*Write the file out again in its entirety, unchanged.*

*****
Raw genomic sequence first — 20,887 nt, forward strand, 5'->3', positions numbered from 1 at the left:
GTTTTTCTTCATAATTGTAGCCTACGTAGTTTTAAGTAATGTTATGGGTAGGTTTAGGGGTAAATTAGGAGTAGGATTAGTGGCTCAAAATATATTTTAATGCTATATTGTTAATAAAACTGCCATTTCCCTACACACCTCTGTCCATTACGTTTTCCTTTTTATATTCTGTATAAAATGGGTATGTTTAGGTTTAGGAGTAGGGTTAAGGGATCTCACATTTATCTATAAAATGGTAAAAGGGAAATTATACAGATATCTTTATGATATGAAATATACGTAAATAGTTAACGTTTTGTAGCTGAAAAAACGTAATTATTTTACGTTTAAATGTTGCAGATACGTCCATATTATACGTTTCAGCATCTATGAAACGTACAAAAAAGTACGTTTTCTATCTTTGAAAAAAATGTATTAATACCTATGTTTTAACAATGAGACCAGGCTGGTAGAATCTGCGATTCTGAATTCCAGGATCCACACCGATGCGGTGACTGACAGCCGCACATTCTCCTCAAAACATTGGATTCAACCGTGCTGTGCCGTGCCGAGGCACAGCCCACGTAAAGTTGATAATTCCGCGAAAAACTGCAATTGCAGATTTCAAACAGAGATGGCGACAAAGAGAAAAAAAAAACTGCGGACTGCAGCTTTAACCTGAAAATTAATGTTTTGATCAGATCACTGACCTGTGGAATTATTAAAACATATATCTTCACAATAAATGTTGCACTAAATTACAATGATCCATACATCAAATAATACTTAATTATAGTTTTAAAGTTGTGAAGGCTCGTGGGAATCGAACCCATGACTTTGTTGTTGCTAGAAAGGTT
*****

Raw genomic sequence first — 20,887 nt, forward strand, 5'->3', positions numbered from 1 at the left:
GTTTTTCTTCATAATTGTAGCCTACGTAGTTTTAAGTAATGTTATGGGTAGGTTTAGGGGTAAATTAGGAGTAGGATTAGTGGCTCAAAATATATTTTAATGCTATATTGTTAATAAAACTGCCATTTCCCTACACACCTCTGTCCATTACGTTTTCCTTTTTATATTCTGTATAAAATGGGTATGTTTAGGTTTAGGAGTAGGGTTAAGGGATCTCACATTTATCTATAAAATGGTAAAAGGGAAATTATACAGATATCTTTATGATATGAAATATACGTAAATAGTTAACGTTTTGTAGCTGAAAAAACGTAATTATTTTACGTTTAAATGTTGCAGATACGTCCATATTATACGTTTCAGCATCTATGAAACGTACAAAAAAGTACGTTTTCTATCTTTGAAAAAAATGTATTAATACCTATGTTTTAACAATGAGACCAGGCTGGTAGAATCTGCGATTCTGAATTCCAGGATCCACACCGATGCGGTGACTGACAGCCGCACATTCTCCTCAAAACATTGGATTCAACCGTGCTGTGCCGTGCCGAGGCACAGCCCACGTAAAGTTGATAATTCCGCGAAAAACTGCAATTGCAGATTTCAAACAGAGATGGCGACAAAGAGAAAAAAAAAACTGCGGACTGCAGCTTTAACCTGAAAATTAATGTTTTGATCAGATCACTGACCTGTGGAATTATTAAAACATATATCTTCACAATAAATGTTGCACTAAATTACAATGATCCATACATCAAATAATACTTAATTATAGTTTTAAAGTTGTGAAGGCTCGTGGGAATCGAACCCATGACTTTGTTGTTGCTAGAAAGGTT